As part of our new blog series 'Student View', we welcome guest blogger, Emma McKnight, to give an insight into her experiences at Russell Group British university Exeter, Penryn Campus.
My Experience Studying at a Small Campus – at a Big University
Applying for university is such a big step which can feel pretty daunting. Choosing a new place to move to and a new course to start is a challenging enough decision, made only harder by the overwhelming number of options available to pick from.
For me, those options narrowed themselves down pretty quickly. Despite spending hours perusing every prospectus I could get my hands on, I only ended up with two offers out of my five options. As an overambitious applicant, it was at this point that reality hit, and the possibility of not getting into a university of my choice became all the more real. Fast forward to slightly missing my predicted grades on results day - I didn’t achieve either offer, and the panic set in – until I received an email from the University of Exeter. While I hadn’t met the requirements for their original offer, to study English Literature at their main (Streatham) campus, they did have a few places for the same course at their smaller campus in Penryn, Cornwall.
As much of a relief as this email was, it threw my plans further into a tailspin. Not only had I never heard of this campus before, but it was nearly an extra two hours away from home than the main campus was, which was a big worry for a homebody like myself. After much research, however, and asking many questions to the university’s helpful team over the phone, I accepted the alternative offer. In the end, despite this initial uncertainty, it honestly has been one of the best decisions I’ve ever made.
Right off the bat, the experience of attending a small campus is completely unique. I got to have the full experience of going to a more lowkey campus, whilst also attending a Russell Group university. The Penryn campus is also shared with Falmouth University, which means that I had the opportunity to meet an even wider and more diverse variety of students.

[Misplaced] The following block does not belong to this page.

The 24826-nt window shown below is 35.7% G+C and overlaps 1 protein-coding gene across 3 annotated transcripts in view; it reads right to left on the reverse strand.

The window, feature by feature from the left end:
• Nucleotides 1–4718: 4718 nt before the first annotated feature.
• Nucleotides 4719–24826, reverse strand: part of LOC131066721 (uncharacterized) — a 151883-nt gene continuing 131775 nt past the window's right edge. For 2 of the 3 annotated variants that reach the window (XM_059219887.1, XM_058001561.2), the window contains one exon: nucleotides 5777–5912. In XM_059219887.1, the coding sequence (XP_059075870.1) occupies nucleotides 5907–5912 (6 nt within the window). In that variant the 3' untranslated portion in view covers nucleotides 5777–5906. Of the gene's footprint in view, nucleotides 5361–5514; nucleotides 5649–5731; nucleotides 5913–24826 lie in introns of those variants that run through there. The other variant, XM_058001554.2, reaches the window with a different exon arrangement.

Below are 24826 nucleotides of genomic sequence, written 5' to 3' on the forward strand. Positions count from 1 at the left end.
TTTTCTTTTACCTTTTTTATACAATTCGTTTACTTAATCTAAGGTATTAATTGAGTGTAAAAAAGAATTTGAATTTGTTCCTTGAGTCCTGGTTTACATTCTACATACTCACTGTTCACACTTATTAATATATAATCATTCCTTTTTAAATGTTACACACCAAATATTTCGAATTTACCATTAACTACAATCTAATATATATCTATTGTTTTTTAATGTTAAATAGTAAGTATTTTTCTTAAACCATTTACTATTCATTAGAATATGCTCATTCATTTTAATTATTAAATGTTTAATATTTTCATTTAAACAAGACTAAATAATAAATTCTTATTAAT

The campus itself is located in the most beautiful area, and is only a 15 minute bus ride away from the beach. The benefit of this is beyond superficial too – as it is very useful to have a natural escape from the bustle of university and the stress of essays. There is nowhere as relaxing as sitting on the beach watching the waves roll in. It also became the perfect place to read course texts!
The Penryn campus takes around 5,000 students, which is much more cosy compared to the approximate 23,000 students studying at the main campus. This proved to be super beneficial particularly in the first few months, as it meant that it took less time for faces to become familiar, and made it easier to make friends (which was something I had been particularly nervous about before moving). As cheesy as it sounds, a smaller university
campus really does feel a lot more like a community. While it was still a new learning and growing experience, I think the size really helped to make the settling in process a whole lot easier.
Academically, one of the biggest benefits of attending a smaller campus, is the lower student to lecturer ratio – meaning that there is a whole lot more one on one time with academics. My lectures were relatively small, with a maximum of probably around 80 students in a busy lecture, and about 15 in a seminar/ workshop. Quite quickly lecturers knew everyone by name, which once again helped the settling in process. The experience was more personal, and meant that I was able to speak to, and get help from, my lecturers pretty much as and when I needed.
While there are generally fears of being ‘forgotten about’ when studying at a lesser known campus of a bigger university, in my experience the pros far outweighed the cons. I honestly don’t think I would have had as enjoyable an experience if I had gone to the main campus – attending Penryn has been so unique, and perfect for me. Not to mention the wonderful course I got to partake in, and the amazing friends I made while I was here. I honestly would not have traded my experience for anything.
About the Author
Hi I’m Emma, a 21 year old English Literature undergraduate at the University of Exeter. You can find me over on my lifestyle blog at www.thginkcm.com, where I cover a range of topics such as life as a student, books I am reading, and skincare and makeup I’m enjoying, to name but a few.
About Canis Major
Canis Major is an elite group of tutors, handpicked for their experience and expertise, who tutor students of all ages and have worked with clients from around the world. All Canis Major tutors have a first class undergraduate degree from a Russell Group university, a postgraduate degree from either Oxford or Cambridge, a 4.5 star rating or above from former students, and at least two years of private tuition experience. Online or in person, students receive the best support available from some of Britain's brightest minds.